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WHAT DOES THE FIRST CHAPTER DO?

November 9, 2016

There’s talk about the first page and whether an agent will keep on reading if the first page kills the story. The same could be said for some readers. Then again, I’m not one that believes in that, necessarily. On the other hand, if I start reading, and the writing is terrible…say I can’t even get through the first paragraph, well…

This isn’t about that. By this point, we’re beyond that. Let’s say, you have the writing down, the first page is great, you’ve hooked the reader. What’re you going to do in the first chapter? What kind of groundwork are you going to lay for the rest of the story?

THE FIRST CHAPTER – THE START

I’m going into this discussion given that you may or may not have a prologue. The prologue, which I sometimes use, depending on the type of story, is the setup. Whether I choose to use one or not, Chapter 1, starts the main story, or should. Keep in mind that not all stories begin that way, but most do.

What does Chapter 1 do? What should it do?

The first chapter introduces the premise of the book. It sets the scene, it gets the ball rolling. There are several things that should happen. I bring this up because at my writer’s group meeting the other day, I read the first chapter of the third book in my Meleena’s Adventures series. My first chapter (I don’t use prologues in my fantasy series) was a bit lacking in certain things I didn’t see when I wrote it. It was one of those forest-through-the-trees moments that it took others to see.

INTRODUCE ONE OR MORE OF THE CHARACTERS

It goes without saying that Chapter 1 should introduce someone. This is where you should let the reader know who’s driving the story. Very often, especially with omniscient or multiple point of view stories, the first chapter might not introduce the main character at all. The author will start with some minor or one-off character. If it’s horror for instance, it will be the first victim. In a murder mystery, it will also be the first victim, or maybe even the killer. There’s nothing wrong with this. Why? Premise.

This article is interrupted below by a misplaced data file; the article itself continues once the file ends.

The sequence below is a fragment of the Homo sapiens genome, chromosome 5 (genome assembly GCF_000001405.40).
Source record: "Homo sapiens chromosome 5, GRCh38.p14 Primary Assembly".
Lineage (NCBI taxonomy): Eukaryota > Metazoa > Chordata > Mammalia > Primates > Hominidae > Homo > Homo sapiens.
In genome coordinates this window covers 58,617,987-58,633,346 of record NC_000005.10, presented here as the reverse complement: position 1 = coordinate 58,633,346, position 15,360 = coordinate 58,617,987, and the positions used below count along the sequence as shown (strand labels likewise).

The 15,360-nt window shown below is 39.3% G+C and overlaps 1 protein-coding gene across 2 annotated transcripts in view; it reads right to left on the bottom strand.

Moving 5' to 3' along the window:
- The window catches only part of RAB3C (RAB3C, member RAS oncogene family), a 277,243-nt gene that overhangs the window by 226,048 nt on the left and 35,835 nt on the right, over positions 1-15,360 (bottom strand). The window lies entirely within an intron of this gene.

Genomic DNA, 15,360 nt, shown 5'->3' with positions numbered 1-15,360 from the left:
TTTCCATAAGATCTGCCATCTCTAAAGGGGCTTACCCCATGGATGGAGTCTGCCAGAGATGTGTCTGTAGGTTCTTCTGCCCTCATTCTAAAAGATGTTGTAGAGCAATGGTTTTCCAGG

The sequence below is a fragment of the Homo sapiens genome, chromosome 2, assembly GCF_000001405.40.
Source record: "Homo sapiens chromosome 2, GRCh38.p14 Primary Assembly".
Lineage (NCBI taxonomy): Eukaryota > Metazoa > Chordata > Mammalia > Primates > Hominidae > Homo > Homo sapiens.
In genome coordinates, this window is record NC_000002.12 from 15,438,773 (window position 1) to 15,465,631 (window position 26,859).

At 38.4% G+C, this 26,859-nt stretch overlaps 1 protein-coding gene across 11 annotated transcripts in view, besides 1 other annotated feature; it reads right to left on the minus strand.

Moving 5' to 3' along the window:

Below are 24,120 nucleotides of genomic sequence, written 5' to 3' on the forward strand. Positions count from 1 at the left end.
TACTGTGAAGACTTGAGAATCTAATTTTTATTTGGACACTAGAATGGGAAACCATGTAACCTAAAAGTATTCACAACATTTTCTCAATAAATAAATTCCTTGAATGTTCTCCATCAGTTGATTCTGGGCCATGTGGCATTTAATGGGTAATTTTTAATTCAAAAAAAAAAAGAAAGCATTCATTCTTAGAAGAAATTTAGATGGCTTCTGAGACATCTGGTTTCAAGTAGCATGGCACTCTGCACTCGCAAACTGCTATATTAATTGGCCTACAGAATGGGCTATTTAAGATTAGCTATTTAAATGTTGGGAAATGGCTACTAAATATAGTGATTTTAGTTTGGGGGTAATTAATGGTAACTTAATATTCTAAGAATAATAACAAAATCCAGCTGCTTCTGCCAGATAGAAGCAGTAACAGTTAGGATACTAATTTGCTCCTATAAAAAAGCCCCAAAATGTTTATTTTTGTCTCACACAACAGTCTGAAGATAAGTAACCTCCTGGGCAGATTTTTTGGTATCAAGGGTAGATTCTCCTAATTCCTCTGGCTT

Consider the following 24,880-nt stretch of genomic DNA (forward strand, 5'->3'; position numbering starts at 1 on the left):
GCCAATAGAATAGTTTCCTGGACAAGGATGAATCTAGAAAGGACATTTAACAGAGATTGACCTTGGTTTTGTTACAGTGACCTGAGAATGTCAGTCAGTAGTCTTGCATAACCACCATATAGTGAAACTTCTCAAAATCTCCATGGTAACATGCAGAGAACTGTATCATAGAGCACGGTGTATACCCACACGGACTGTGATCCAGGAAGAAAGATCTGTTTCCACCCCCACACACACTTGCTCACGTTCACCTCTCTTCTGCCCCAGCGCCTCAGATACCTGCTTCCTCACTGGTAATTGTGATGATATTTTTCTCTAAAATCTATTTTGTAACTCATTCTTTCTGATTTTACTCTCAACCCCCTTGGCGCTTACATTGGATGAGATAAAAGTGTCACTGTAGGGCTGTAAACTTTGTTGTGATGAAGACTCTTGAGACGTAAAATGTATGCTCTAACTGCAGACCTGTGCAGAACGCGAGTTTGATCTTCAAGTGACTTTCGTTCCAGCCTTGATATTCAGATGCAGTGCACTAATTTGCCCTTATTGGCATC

INTRODUCE THE PREMISE

Chapter 1 introduces the premise. This very important action scene should introduce the premise for the story. If the prologue hasn’t already done so, this is your chance. Regardless if the prologue is action, Chapter 1 should also be an action scene. It should introduce more of the premise for what is to follow. It should set up the rest, the foundation of the story.

KEEP BACKSTORY TO A MINIMUM

The last thing you want to do is bog your reader down with backstory and endless narration and exposition right off. If you make their eyes glaze over in the first few pages, they’re likely to put the book down and go to something else! Give out the minor details in small doses as the story moves along.

DON’T ASSUME

I was a bit guilty of this, at least my readers the other night thought so. If you have a series and are working on, say book three, each book should stand on their own. Don’t assume the reader has started with book one and knows what’s going on. When you start with Chapter 1, don’t lay down a bunch of stuff with no explanation and assume the reader already knows the background. If that reader makes it to the end of the chapter, they’re going to scratch their head and wonder if the whole book is like that. Would you put it down? I certainly would!

Once again, this returns to backstory. You want the reader to know what’s going on, but that doesn’t mean bog then down with details. Give a short introduction as if this is the first time they’ve ever read this series, but don’t overwhelm them with stuff right away, keeping in mind your fans that have read everything so far. By being brief, you not only satisfy the new readers, but you remind the old ones without boring them.

START WITH A BANG – COMPEL THEM TO GO TO CHATPER TWO

Of course, I say this about every chapter and scene. However, the first chapter sets the tone and the feel of the rest of the story. It also sets the pace. You have to rev up the reader and get them going. Don’t spark their interest and slap them to a halt before things even get fired up!

Chapter 1 gets you out of the gate and if you do it right, the reader will keep reading and reading and reading, right to the end.

Happy writing!

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